The illegal Military Regime has announced that they will make a Budget statement on their plans to reduce FNPF pensions.
Will there be yet another Military Decree purporting to revise the FNPF Act in order to reduce pensions, and stop legal challenges, such as the current Burness/Shameem case, supposed to be heard in February 2012?
The Coconut Wireless is hinting that the Regime/FNPF has devised a scheme which will give existing pensioners a “Hobson’s choice” or the “Morton’s Fork” between two options, both of which will mean that their current contracts with FNPF will be trashed.
Pensioners have no idea what will be thrust down their throats on Friday (for sure, no one will be singing “Thank God It’s Friday”), and some are now reduced to begging this Regime for “permission” to discuss their just grievances in the media.
While FNPF pensioners wait for that Friday drama, they might want clear their cobwebs on the following five statements (especially Statement 3) that the Military Censors will not allow in the Fiji media:
1. Existing FNPF pensions cannot be legally reduced under the FNPF Act and the laws on contracts.
2. The FNPF Act does not allow FNPF to vary the pension rates differentially for allegedly high and low income pensioners.
3. FNPF’s Buffer Fund does have the financial capacity to pay existing pensions at their current rates for another 18 years, if the Buffer Fund is properly credited with interest payments from 1975 to the present, AND if the provisions of the FNPF Act had been strictly followed by successive Boards.
4. Successive Fiji governments, including the current illegal Military Regime, have been directly and solely responsible for whatever mess exists at FNPF today, and should be responsible in the unlikely event that there are short-falls in FNPF cash-flows.
5. The only proper way to change the FNPF Act is for an Independent Expert Commission of Inquiry into FNPF to make recommendations which should only be considered by a future elected Government.
These statements would all be elaborated in the Burness case, if it ever sees the light of day.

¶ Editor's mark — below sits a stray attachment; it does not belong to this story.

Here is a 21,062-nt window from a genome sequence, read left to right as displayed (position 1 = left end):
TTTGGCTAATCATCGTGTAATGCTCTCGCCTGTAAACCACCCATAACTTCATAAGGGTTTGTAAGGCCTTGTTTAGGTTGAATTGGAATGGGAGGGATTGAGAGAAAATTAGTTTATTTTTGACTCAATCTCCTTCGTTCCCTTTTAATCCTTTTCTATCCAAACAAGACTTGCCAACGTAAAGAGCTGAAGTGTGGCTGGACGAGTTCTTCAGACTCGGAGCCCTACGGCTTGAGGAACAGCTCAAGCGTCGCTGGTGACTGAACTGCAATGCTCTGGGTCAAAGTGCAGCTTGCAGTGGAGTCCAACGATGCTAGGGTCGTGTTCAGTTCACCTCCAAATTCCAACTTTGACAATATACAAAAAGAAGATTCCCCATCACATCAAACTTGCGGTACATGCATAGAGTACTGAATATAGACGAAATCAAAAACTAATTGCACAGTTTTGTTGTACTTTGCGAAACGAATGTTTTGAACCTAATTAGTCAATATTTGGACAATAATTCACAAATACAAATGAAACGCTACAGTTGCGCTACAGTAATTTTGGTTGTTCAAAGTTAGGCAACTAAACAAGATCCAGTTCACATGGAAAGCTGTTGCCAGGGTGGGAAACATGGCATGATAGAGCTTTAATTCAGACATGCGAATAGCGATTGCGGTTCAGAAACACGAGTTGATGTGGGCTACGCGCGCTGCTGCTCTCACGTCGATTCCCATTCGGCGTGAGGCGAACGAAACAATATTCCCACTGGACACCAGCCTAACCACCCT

The Fiji National Provident Fund is not a “government owned public enterprise” to be used for the benefit of the government, the Fiji public or tax-payers in general. It belongs only to the workers whose contributions have funded it, although their interests coincide often with those f the Fiji public.
Historically, however, FNPF has been totally controlled by successive governments, from its inception till today, both through legislation and actual operation.
The FNPF was originally intended to be a compulsory savings scheme for workers, with all the savings and interest thereon to be returned to the worker as a lump sum on retirement (read the Legislative Council debates in 1968).
The system was then lawfully changed by Parliament in 1975 to introduce a pension annuity option, which was set at the high rate of 25% for single pensions, to encourage retirees to take the pension rather than the lump sum.
Despite that high rate of pension, the pension uptake was way less than 15% and even till now, less than 35%.
When the uptake proportion did begin to rise (late 80s and early 90s), an ILO study (1993) advised that the annuity rate should be brought down gradually to 10%.
But the 1998 Parliament decided to bring the pension rate down to 15%, gradually over ten years.
Even if actuarially unwise, this was a lawful decision made by Parliament, thereby legally under-writing the contracts which all pensioners have entered into.
To break these contracts is to make a mockery of justice, law and order, constitutionality, and the sacred powers and responsibilities of a lawfully elected Parliament, and the people it represents.
But first, why has the ILO projection that in the long term some 35% of retirees would take the pension, never been reached?
The FNPF’s pension gamble: the “risk of dying early”
While actuaries and “smart rich people” have concluded that the annuities between 15% to 25% have been excellent value, the historical reality has been that the majority of retirees (more than 70%) have not been taking up the “excellent” pension offers.
Yes, excellent returns, but you could also die early, and lose all.
Continue reading →